The Guide To Identifying Your New Bacteria Samples

The Guide To Identifying Your New Bacteria Samples

Now that you’ve performed the experiment and see some colonies nurtured in the agar of your petri dishes, you’re probably wondering: what’s in there? What am I actually looking at? Here are some broad guidelines for figuring out what you’ve grown in each petri dish (we’ll have some specific ideas in a bit):

  • Bacteria: these colonies are mostly circular in shape, and they’ll probably be white, cream, yellow, or occasionally red.
  • Yeasts: look a lot like the bacteria colonies. As with bacteria, can be different shapes, often colored white or cream. They may have a glossy surface.
  • Molds and fungi: much more distinctive; they’re often grey, or whitish grey, and fuzzy, especially at the edges. The center and outer edges may also be different colors.

Figuring out the specific species you’ve got growing can be a little tougher, though. There are over 3,500 different genera of bacteria, with more than 20,700 specifically known and named species. And that’s just the tip of the iceberg: scientists think there are probably over 200,000 total species! To identify them, microbiologists consult Bergey's Manual of Determinative Bacteriology, a 750 page book that lists the colony characteristics, then cross-reference that with the much longer (!) 4-volume Bergey's Manual of Systematic Bacteriology. For preliminary identification, scientists rely on four characteristics: the color (pretty obvious), the form (shape of the colony), elevation (what it would look like in cross-section), and the margin (the shape of the colony’s edges). Here’s a general guide:

While it’s possible to identify the type of growth just by looking at the colonies, determining the specific species usually requires more specialized equipment: particularly a microscope for identifying the shape of an individual microorganism in the colony. And since there are over 150 species of bacteria on your hands alone, we unfortunately can’t give you a rundown of everything that might be growing on your petri dishes. But a few good possibilities of what you might be looking at, and their characteristics, are right here:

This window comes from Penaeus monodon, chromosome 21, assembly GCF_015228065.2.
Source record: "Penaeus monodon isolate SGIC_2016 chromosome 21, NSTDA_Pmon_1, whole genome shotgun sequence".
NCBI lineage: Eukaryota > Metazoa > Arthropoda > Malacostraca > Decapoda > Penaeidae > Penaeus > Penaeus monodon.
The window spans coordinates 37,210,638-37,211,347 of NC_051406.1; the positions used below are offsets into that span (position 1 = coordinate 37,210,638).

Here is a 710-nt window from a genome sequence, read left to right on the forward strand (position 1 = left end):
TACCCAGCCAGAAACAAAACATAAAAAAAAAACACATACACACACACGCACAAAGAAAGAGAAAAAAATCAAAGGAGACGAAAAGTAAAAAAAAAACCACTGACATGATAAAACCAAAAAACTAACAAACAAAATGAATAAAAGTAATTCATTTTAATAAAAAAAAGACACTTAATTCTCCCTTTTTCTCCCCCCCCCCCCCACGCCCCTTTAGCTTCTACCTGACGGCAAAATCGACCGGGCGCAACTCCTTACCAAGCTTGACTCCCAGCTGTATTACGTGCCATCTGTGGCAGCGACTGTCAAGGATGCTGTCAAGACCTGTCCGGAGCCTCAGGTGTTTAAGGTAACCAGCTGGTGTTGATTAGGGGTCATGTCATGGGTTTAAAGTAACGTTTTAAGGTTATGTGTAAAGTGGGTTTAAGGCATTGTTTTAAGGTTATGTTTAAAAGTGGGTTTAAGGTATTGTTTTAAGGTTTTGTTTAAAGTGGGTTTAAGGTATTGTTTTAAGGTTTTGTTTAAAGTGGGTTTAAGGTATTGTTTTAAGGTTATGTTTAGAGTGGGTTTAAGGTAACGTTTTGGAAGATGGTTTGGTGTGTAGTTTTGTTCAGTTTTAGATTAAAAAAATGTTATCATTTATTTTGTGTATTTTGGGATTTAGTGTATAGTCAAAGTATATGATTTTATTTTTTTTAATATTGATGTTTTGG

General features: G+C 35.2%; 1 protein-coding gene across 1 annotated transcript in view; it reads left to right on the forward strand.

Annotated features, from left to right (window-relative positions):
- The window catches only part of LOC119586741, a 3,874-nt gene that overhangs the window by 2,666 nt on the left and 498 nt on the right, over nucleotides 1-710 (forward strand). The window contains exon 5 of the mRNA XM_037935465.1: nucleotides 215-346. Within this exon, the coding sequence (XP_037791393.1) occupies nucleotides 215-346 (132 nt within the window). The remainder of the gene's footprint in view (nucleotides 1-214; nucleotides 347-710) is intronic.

• Bacillus subtilis - color is dull white, margin is undulate, form is irregular 
  • Escherichia coli - color is off-white or beige, texture is shiny, and margin is entire. The famous E. Coli sometimes has concentric growth rings, but you need a microscope to see them.  
  • Micrococcus luteus - color is bright yellow, margin is entire, colonies have a smooth surface and a convex (dome-like) surface
  • Seratia - this is a common genus with a number of species, color is red and margins are entire.

So, how many bacteria are in each colony you’re growing? Of course that depends on the species of bacteria present in the colony (they come in many different sizes) and how large the colony dot on your petri dish is. In general, common bacteria are often around 2 microns wide and 10 microns long; so in a round area about 1 centimeter in diameter, you’d find (very) roughly 3,920,000 individual bacteria.

And that’s nothing! A teaspoon of soil has around 1,000,000,000 (a billion) bacteria, and there are about 1,000,000,000,000 (1 trillion) living in your digestive system! Current estimates suggest that there are 5,000,000,000,000,000,000,000,000,000,000 (5 million trillion trillion) bacteria living in the Earth’s ecosystems (including) us; that’s 2,500,000,000,000,000,000,000 times the number of stars in the entire Milky Way!

As with any science experiment, please remember to stay safe: wash your hands after handling any of the dishes, keep food and drinks away from them, and dispose of everything in a ziploc bag when your experiment is done. 

We hope you enjoy this incredible opportunity to transform the microscopic into the macroscopic, and explore the wonders that are all around (and inside of) you!

P.S. You might be wondering about the agar in your kit, which is used as the medium for growing the bacteria: agar is a gelatinous compound derived from red algae seaweed! It was first discovered in Japan in 1658 and is now used around the world for food (often sugary treats). Agar began to be used as a basis for lab-grown bacteria in the early 1980s. Scientists use different types of agar to grow bacteria, with some better at hosting specific species than others: for example, chocolate agar (named for its color, which comes from sheep blood used to make it) is good for Haemophilus and Neisseria, and tissue grade agar is used for growing plants. We’ve given you nutrient agar, which is a great medium for growing a broad range of common bacteria and fungi.

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